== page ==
Tag Archives: Baldacci

Zero Day by David Baldacci

John Puller is a top-notch criminal investigator for the military. He has combat experience under his belt, and resists transfer and promotion to stay in his preferred line of work. He’s assigned to a case, investigating the brutal murder of a Defense Intelligence Agency worker, and his family.

Normally, investigating the suspicious death of someone who deals with sensitive material, would call for a team, but Puller’s sent in solo, with a lot of eyes from higher-up, keeping tabs on his work. He soon finds that those murders were the tip of a rather substantial iceberg.

Zero Day is Baldacci’s first John Puller novel, followed by The Forgotten and The Escape.

I finished reading this one today. Funny story: I ended up with two copies of it. Both looked well-read, one had a slightly ripped cover, I read half of that one. Then I offered it to a couple of people, and finished up the book with the other copy. Which turned out to have been visited by water at some point, but no pages were stuck together or unreadable.

I tend to choose to read books I think I’ll like (SHOCKER!), and I’ve enjoyed other books by Baldacci, so it ought not to be a surprise that I enjoyed this one. I don’t think I really thought that the semi-romantic thread in the story was a good idea, but it didn’t bug me enough to spoil anything.

Baldacci does use some pretty vivid imagery, and there were some particularly notable moments in this book. Speaking as vaguely as I can, the building in an egg, a motorcycle incident.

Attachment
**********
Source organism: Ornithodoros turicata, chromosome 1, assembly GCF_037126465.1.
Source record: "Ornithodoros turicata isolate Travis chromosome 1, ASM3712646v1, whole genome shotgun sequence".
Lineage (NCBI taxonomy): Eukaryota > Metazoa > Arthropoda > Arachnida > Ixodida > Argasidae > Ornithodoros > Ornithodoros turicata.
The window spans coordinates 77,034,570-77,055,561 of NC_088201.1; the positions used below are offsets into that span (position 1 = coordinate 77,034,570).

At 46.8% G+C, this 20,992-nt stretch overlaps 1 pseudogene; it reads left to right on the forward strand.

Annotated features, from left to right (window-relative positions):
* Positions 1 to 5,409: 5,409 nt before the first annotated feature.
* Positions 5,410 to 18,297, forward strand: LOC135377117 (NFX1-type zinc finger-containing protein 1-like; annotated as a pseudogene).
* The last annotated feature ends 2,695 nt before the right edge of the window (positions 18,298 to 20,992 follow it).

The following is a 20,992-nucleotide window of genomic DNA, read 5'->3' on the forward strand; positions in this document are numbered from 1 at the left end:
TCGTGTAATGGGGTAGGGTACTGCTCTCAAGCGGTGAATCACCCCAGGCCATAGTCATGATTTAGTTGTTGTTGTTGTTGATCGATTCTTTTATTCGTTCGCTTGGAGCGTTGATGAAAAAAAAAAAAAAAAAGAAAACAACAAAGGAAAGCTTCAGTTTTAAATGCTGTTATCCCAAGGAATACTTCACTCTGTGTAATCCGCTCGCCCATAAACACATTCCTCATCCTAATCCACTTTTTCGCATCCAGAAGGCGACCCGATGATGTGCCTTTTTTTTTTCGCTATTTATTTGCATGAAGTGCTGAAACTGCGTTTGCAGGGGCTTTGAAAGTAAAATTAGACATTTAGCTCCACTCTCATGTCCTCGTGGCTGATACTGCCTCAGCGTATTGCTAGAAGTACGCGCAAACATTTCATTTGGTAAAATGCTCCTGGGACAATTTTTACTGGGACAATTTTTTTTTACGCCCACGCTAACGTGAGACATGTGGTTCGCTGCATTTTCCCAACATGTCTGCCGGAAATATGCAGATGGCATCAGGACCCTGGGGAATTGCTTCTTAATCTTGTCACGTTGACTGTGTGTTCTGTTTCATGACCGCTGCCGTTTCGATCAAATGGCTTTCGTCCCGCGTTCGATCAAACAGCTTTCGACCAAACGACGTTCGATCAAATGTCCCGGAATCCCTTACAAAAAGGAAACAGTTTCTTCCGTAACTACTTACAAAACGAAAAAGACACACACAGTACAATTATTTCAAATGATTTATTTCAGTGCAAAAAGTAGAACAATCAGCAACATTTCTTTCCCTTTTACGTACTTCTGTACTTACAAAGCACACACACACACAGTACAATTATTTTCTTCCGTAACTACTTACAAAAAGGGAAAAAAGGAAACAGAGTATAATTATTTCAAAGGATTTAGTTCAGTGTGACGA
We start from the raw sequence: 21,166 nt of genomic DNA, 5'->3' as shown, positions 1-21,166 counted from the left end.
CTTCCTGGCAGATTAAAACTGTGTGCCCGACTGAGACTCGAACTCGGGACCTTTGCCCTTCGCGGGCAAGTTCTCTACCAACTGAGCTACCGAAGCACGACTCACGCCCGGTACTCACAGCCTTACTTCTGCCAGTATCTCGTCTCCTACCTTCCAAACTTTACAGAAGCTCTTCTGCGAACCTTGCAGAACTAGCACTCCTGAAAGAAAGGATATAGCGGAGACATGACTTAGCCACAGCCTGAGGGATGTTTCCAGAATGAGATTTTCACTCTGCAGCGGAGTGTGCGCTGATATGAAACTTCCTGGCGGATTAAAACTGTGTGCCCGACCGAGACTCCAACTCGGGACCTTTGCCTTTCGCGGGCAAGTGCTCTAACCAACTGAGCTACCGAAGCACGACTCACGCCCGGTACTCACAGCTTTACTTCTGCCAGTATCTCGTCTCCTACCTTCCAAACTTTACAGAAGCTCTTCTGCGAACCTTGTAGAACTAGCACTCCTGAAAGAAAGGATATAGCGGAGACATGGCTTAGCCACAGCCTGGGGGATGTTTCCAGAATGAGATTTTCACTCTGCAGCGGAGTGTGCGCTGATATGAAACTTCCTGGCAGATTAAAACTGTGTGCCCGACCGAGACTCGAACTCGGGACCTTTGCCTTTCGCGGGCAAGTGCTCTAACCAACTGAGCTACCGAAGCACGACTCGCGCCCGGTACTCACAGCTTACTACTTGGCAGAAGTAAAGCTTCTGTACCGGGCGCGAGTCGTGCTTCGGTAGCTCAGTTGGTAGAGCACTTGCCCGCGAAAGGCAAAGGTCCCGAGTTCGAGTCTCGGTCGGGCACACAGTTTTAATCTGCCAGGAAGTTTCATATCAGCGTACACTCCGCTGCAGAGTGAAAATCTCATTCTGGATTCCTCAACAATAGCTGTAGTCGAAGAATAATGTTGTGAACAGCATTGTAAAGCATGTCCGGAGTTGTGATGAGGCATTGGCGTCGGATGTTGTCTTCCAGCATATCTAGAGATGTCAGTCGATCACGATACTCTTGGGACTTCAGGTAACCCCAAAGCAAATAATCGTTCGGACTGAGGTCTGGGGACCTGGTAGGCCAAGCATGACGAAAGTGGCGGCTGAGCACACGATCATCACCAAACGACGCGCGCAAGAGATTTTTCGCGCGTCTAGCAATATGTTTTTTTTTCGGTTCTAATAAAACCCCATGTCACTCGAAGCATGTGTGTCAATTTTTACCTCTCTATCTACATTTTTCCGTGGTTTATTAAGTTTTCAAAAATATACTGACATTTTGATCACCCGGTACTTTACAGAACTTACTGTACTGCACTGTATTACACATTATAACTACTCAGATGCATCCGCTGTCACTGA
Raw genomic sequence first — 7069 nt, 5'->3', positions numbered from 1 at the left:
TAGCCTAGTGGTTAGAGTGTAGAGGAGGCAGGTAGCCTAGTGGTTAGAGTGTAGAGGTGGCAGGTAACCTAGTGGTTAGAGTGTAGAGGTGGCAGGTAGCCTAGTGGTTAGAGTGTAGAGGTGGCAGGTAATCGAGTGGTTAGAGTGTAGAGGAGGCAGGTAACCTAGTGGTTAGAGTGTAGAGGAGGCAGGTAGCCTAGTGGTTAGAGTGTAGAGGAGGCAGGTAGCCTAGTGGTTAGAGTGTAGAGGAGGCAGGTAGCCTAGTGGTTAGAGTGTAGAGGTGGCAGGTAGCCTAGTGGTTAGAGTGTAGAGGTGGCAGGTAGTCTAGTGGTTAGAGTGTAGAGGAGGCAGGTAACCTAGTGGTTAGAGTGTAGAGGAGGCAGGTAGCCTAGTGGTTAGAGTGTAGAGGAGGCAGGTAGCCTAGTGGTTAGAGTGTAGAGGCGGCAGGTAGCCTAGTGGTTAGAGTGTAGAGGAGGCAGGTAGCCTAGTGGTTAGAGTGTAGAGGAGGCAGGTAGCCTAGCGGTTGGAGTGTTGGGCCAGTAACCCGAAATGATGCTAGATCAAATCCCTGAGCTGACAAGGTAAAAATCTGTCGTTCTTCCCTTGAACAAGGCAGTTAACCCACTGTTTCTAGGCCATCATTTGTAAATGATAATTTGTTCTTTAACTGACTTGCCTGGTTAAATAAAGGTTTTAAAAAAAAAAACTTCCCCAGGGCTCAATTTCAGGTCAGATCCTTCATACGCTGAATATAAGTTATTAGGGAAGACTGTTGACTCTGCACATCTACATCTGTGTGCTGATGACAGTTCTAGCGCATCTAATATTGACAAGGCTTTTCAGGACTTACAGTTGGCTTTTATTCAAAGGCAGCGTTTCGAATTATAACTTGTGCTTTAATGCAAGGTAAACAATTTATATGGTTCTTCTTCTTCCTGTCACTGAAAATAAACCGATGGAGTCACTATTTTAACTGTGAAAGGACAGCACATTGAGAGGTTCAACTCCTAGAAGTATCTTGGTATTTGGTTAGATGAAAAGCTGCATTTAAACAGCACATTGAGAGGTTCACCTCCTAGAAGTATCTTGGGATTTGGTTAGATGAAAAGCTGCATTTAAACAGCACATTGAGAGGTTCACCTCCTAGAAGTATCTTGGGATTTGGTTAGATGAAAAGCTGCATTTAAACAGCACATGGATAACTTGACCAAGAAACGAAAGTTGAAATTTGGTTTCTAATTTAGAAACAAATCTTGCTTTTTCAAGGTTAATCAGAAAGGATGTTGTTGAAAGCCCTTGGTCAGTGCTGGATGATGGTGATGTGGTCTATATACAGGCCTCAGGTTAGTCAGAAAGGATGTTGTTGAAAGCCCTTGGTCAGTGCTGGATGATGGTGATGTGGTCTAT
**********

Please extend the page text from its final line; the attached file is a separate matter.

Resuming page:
It’s never made explicitly clear why the book is called “Zero Day”. It’s nothing to do with patches to software released the same day as the software it patches. This is probably a bit spoiler-y, but the nearest I can make out, is it has to do with the term Ground Zero, in its traditional, pre-9/11 meaning. and didn’t that term being applied to the Twin Towers site, help fuel part of the conspiracy mill.

Anyway, thumbs up for this one.

Review: True Blue, by David Baldacci

Mason “Mace” Perry was a cop. At the end of serving 2 years in jail for a crime she was framed for, she’s determined to get back on the force. Inspired by someone else who blazed a trail out of a similar situation, she intends to solve a major crime on her own, and earn her way back onto the force.

At about the time of her release, a big case comes up. a US Attorney is found dead in a dumpster, and then a high-flying attorney dealing with large international transactions, is found dead in a fridge in her office. The latter is found by her colleague, Roy Kingman, whom Mace latches onto as a way into the case. The former, the Chief of Police, and the FBI, get shut out of the investigation.

That Chief of Police is Mace’s sister, Beth. She tries in her own way to help Mace, and sets her up with a job, although not in the Police Department. The US Attorney for DC, Mona Danforth, has it in for both Perry sisters, and threatens both their careers if Beth helps Mace back onto the force.

Baldacci writes great thrillers, and this was another good’un. What’s nice is that everyone- good, bad, and otherwise, all are given believable motivations, and there comes a point where some of the bad guy muscle is given some depth, that you wouldn’t go in to a novel like this, expecting.

Towards the end of the book, one wonders if there’s enough space left to round out the story in a satisfying way, but in the end it was. The way it was wrapped up left a few threads that could be picked up on, were Baldacci to want to write a sequel, and one kind of wants him to (he hasn’t, yet). But life’s stories rarely wrap up all the loose threads at one time, and the loose ends weren’t a disappointment.

Yep, I enjoyed True Blue.